CSS Easy Light-Dark Mode Color Switching

CSS Easy Light-Dark Mode Color Switching
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CSS has always been a powerful tool for styling web pages, and with the introduction of new features, it continues to evolve and make developers’ lives easier. One such feature that has gained popularity is the ability to switch between light and dark color schemes based on user preferences. In this article, we will explore how CSS facilitates easy light-dark mode color switching with the light-dark() function.

Responding to Light or Dark Mode

Traditionally, changing colors based on whether Light Mode or Dark Mode is used would involve using a prefers-color-scheme Media Query. This approach requires duplicating CSS variables for each mode and using custom properties throughout the code. While effective, it can lead to bloated stylesheets.

To simplify this process, CSS now provides the light-dark() utility function. This function takes two color values as arguments and outputs the appropriate value based on the active color scheme. For example:

:root {
  --text-color: light-dark(
# 333, 
# ccc); /* In Light Mode: return 1st value. In Dark Mode: return 2nd value. */
}

body {
  color: var(--text-color);
}

By using light-dark(), you eliminate the need for duplicated CSS variables and streamline your stylesheet. The function automatically handles the color switching based on the active color scheme.

Responding to Light or Dark Mode with light-dark()

The light-dark() function is defined in the CSS Color Module Level 5 Specification as a way to compute the appropriate color value based on the used color scheme. It takes two color values as arguments and returns the first value if the color scheme is light or unknown, and the second value if the color scheme is dark.

However, it’s important to note that the used color scheme is not solely based on the user’s Light/Dark Mode setting. It also takes into account the value of the color-scheme property, which allows elements to indicate the color schemes they are designed for. For light-dark() to work effectively, you must include a color-scheme declaration.

:root {
  color-scheme: light dark;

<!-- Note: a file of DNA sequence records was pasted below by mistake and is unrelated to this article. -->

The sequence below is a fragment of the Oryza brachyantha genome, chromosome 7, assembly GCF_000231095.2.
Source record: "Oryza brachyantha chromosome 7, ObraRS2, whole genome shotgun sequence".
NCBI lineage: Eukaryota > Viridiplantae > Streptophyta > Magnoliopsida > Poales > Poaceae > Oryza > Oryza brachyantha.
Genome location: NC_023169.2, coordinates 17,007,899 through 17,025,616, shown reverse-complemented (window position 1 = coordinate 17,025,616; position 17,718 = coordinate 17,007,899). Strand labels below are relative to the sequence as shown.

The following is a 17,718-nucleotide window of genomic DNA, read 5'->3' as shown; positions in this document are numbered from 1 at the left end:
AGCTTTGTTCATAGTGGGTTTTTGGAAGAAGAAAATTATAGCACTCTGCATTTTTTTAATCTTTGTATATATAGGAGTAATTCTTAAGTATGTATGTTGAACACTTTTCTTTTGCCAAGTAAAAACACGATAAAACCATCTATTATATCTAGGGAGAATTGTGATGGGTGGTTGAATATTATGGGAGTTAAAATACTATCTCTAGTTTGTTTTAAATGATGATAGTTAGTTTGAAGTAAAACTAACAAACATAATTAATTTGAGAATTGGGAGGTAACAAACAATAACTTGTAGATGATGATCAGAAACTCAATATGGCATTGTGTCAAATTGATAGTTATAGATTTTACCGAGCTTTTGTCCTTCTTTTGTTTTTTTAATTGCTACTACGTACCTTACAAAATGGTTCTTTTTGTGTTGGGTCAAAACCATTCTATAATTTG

}

:root {
  --text-color: light-dark(
# 333, 
# ccc); /* In Light Mode: return 1st value. In Dark Mode: return 2nd value. */
}

You can also override the color-scheme value per element to force it into a specific mode:

.dark {
  color-scheme: dark; /* light-dark() on this element and its children will always return dark */
}

The combination of color-scheme and light-dark() provides a flexible solution for responding to Light or Dark Mode in CSS.

What about other non- values and responding to other color schemes?

While light-dark() is an effective solution for handling light/dark color switching, it does have some limitations. Currently, it only works with values and cannot respond to other color schemes. However, these limitations are intentional and serve as an intermediary step towards a more comprehensive solution.

The CSS Working Group has proposed a function called schemed-value() for the future, which will be able to respond to any value of color-scheme and return more than just values. This would provide greater flexibility for developers. For now, we have light-dark(), which serves its purpose well and addresses the common use-case of color switching.

Browser Support

As with any new feature, it’s essential to consider browser support. At the time of writing, CSS light-dark() has varying levels of support across different browsers:

  • Chromium (Blink): Not supported
  • Firefox (Gecko): Supported in Firefox 120
  • Safari (WebKit): Not supported yet (pending data addition)

It’s important to stay updated on browser support for CSS light-dark(). You can follow the tracking issues for each browser to monitor their progress:

Demo

To demonstrate the functionality of light-dark(), we’ve provided a demo below. If your browser supports light-dark(), you will see a few s labeled .auto that respond to Light/Dark mode toggling. The s with the class .light or .dark are forced into their respective modes.

[codepen_embed height=”300″ default_tab=”html,result” slug_hash=”ExGrNVx” user=”bramus”]See the Pen
CSS light-dark() Support test
by Bramus (@bramus)
on CodePen.[/codepen_embed]

Spread the Word

If you find the concept of easy light-dark mode color switching intriguing, feel free to spread the word. Retweet or share this article to help others discover this useful CSS utility function.


In conclusion, the introduction of the light-dark() function in CSS provides developers with a convenient way to switch between light and dark color schemes based on user preferences. It simplifies the process, eliminates the need for duplicated code, and streamlines stylesheets. While light-dark() currently only works with color values, it serves as a stepping stone towards a more comprehensive solution in the future. Stay up-to-date on browser support and experiment with the demo to explore the possibilities of light-dark() in your projects.

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